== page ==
The Sweet and the Sour of Tester’s Wilderness Bill

By Beacon Staff

Based on my past commentaries, I suspect many readers expect me to oppose Sen. Jon Tester’s Forest Jobs and Restoration Act. And I might, but not now. Instead, I’m reserving judgment until I see how the bill fares in the legislative process.

As currently written, I see the bill as a sweet-and-sour pill. To summarize, here are a few things I like – and don’t like – about what could become Montana’s first wilderness bill in 26 years.

High-stakes political bet. In November 2006, moderate Democrat Jon Tester defeated conservative incumbent Sen. Conrad Burns by just 3,562 votes. It’s safe to say that most people who want more Wilderness voted for Tester – and that vote accounted for far more than 3,562 votes.

While campaigning, Tester promised to protect roadless lands if elected, but to the dismay of many of his supporters, he did nothing during his first two years in office. Now, by dropping his ultra-controversial “jobs bill” into the congressional sausage maker, he has managed to alienate many wilderness advocates who were already growing impatient with his inaction.

Our junior senator is obviously betting he can trade off a slice of the green vote, perhaps the most left among us, but people who definitely voted for him, for a slice of the business/jobs vote, people who probably didn’t vote for him, and come out ahead. The political pundits probably believe the left always vote Democratic and will again regardless of what Tester does, and moderates always win over liberals in primary elections.

Not enough logging. The timber industry is disappearing in Montana, and I am among those who’d like to save it, if possible. So I don’t think this bill goes far enough to help it.

I’m not sure any such legislation can overcome powerful market issues. Briefly, though, assuming we have technology to use small diameter trees, which I think we do, we should make better use of our national forests along permanent roads. If the timber industry would push for better utilization of second growth and bug-killed trees along permanent roads – for biomass, for alternative wood products, for pulp, whatever – and stop pushing for access to the last old growth in roadless forestland, they’d have a lot of new friends.

Two bills are better than one. Putting too much into one sausage leaves a bad taste in my mouth. It gets so complicated trying to accomplish two different, if not conflicting, goals and serving two different constituencies in the same bill. Why not split it into two bills, the Montana Wood Products Industry Relief Act and the Montana Statewide Wilderness Act, to be passed simultaneously.

Earth to the Forest Service. Basically, this bill cuts out the middleman, the Forest Service, in making timber-cutting decisions. Is this a good idea?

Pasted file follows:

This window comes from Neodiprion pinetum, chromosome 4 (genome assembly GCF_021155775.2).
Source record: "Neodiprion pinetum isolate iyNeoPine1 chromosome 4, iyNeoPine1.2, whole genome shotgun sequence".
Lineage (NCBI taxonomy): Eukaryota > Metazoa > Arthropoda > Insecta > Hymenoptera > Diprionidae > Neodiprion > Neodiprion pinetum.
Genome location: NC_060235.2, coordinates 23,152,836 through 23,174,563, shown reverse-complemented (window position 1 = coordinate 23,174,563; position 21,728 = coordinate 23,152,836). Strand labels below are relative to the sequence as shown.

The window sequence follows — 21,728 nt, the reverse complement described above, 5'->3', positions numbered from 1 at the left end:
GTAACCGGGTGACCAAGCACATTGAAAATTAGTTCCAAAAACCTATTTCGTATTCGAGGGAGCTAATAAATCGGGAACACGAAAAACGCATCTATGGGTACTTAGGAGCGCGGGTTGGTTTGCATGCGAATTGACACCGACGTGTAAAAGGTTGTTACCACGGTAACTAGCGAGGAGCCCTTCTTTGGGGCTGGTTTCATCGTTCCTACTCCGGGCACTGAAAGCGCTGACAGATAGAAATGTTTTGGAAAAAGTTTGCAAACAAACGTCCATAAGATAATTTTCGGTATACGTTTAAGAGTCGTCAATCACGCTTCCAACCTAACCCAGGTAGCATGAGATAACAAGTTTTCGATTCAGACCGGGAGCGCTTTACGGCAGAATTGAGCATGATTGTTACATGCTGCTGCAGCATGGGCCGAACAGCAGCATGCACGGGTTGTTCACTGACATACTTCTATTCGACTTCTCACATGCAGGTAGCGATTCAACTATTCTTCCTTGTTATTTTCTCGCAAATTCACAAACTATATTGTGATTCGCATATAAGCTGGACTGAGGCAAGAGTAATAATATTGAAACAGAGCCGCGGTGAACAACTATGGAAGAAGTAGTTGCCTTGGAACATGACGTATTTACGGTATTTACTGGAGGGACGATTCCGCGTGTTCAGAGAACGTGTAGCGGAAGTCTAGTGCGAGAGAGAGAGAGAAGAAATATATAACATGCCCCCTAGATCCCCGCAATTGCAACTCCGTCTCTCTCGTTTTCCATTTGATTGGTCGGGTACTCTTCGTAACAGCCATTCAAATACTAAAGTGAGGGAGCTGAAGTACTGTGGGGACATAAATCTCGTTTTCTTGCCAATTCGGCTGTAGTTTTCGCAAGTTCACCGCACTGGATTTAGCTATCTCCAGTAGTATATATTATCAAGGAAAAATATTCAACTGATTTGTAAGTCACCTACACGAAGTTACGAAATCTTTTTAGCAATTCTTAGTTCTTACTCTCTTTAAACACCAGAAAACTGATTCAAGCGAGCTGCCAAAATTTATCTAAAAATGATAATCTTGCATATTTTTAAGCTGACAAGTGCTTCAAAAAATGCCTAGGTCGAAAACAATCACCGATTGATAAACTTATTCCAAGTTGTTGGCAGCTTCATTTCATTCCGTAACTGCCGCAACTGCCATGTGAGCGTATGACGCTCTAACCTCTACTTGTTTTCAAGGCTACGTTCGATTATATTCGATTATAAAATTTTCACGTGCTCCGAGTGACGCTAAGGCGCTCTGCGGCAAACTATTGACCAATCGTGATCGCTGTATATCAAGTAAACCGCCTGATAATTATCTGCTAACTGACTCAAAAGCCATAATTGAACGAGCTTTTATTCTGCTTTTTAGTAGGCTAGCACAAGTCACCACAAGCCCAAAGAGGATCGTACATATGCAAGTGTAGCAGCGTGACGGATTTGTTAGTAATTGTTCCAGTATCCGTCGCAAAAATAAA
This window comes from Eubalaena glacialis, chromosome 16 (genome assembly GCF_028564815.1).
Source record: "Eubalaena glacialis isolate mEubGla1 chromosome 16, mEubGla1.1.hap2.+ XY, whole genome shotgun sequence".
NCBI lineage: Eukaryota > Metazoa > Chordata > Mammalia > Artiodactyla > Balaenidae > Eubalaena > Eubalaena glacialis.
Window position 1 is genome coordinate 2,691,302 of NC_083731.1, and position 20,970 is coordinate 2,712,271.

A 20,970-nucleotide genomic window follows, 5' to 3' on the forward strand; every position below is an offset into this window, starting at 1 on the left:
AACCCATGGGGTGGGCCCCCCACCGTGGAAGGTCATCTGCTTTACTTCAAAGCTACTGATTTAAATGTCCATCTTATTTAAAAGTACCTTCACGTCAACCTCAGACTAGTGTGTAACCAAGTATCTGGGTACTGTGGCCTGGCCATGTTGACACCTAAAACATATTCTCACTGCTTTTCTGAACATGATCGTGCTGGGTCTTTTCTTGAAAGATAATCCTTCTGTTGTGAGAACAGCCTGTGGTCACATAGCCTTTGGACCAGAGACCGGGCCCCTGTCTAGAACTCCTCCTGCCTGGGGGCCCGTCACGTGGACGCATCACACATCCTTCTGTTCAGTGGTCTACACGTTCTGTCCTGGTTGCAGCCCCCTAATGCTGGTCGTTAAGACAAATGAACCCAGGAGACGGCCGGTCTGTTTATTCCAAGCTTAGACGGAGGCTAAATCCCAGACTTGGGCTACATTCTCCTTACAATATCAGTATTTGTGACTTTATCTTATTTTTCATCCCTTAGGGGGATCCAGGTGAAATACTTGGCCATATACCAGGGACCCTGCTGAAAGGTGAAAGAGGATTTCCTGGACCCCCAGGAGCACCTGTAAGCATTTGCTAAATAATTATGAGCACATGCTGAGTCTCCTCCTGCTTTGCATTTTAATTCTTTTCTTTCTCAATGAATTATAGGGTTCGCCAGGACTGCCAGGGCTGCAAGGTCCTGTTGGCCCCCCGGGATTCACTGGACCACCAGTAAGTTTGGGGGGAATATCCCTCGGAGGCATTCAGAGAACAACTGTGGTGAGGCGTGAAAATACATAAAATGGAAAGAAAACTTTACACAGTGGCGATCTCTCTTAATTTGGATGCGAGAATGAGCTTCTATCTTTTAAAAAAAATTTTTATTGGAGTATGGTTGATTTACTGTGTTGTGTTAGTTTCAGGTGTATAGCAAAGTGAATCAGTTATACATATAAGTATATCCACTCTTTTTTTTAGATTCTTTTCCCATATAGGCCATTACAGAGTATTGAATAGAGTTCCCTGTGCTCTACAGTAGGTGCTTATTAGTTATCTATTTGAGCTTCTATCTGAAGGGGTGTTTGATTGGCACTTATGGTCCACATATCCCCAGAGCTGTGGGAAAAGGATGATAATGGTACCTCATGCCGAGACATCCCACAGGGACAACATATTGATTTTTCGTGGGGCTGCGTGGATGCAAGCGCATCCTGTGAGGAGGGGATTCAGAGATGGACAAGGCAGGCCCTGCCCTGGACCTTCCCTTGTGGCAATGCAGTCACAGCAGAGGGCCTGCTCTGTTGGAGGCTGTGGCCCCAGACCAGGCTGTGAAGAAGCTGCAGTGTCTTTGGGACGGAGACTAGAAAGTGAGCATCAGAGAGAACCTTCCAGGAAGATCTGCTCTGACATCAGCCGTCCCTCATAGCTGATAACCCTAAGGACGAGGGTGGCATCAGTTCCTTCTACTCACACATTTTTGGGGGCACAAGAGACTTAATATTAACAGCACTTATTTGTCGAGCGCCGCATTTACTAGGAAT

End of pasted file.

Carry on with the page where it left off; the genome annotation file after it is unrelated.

To be kind, the Forest Service is in disarray, suffering low morale, and in bureaucratic gridlock over constantly changing political winds and the stress of dealing with appeals and lawsuits. This bill sure seems like a thinly veiled message to the Forest Service to get its act together or Congress will start making land-management decisions.

Perhaps the Big Greens had their way with Tester. To me, the wilderness component of Tester’s bill seems much bigger than the logging component, and better than I expected. I’ve criticized the three Big Greens (Montana Wilderness Association, National Wildlife Federation and Montana Trout Unlimited) for how they greased this bill in the backrooms, but after reading the final product, I’m saying to myself, perhaps they knew they had it going their way, so why take a chance of involving “non-supportive people.”

Jobs bill? No way. You’ll note I called it a “wilderness Bill” in the headline because that’s how I see it. Regardless of how much Tester wants to promote a jobs cover story, it isn’t working. The only way this legislation could be considered a “jobs bill” is if you calculate all the new jobs created by the designation of 20 new and five expanded wilderness areas.

Why are we so scared or embarrassed to tell the truth and use the “W word?”

Still not enough for me. Even though the bill gives us 668,000 acres of new wilderness, it isn’t enough.

Montana has many other deserving areas ready for wilderness designations, areas that will never be logged, wild areas like the Great Burn or Rocky Mountain Front or the Bitterroot side of the Sapphires.

West pioneers. If there’s a game changer for me in the 84-page bill, it’s the release of 80 percent of the fabulous West Pioneers Wilderness Study Area, a congressionally mandated area (Montana Wilderness Study Act of 1977, 3.393), which has, with the exception of some questionable if not illegal motorized access, been managed as wilderness for 32 years. I really have a hard time believing Congress would undo the work of legendary Montana Sens. Lee Metcalf and Mike Mansfield, who fought hard for the act, nor can I believe our leading green groups or Tester could even suggest this without choking on their own words.

Those are a few of my initial thoughts on what could become the end of Montana’s wilderness drought. Stay tuned.

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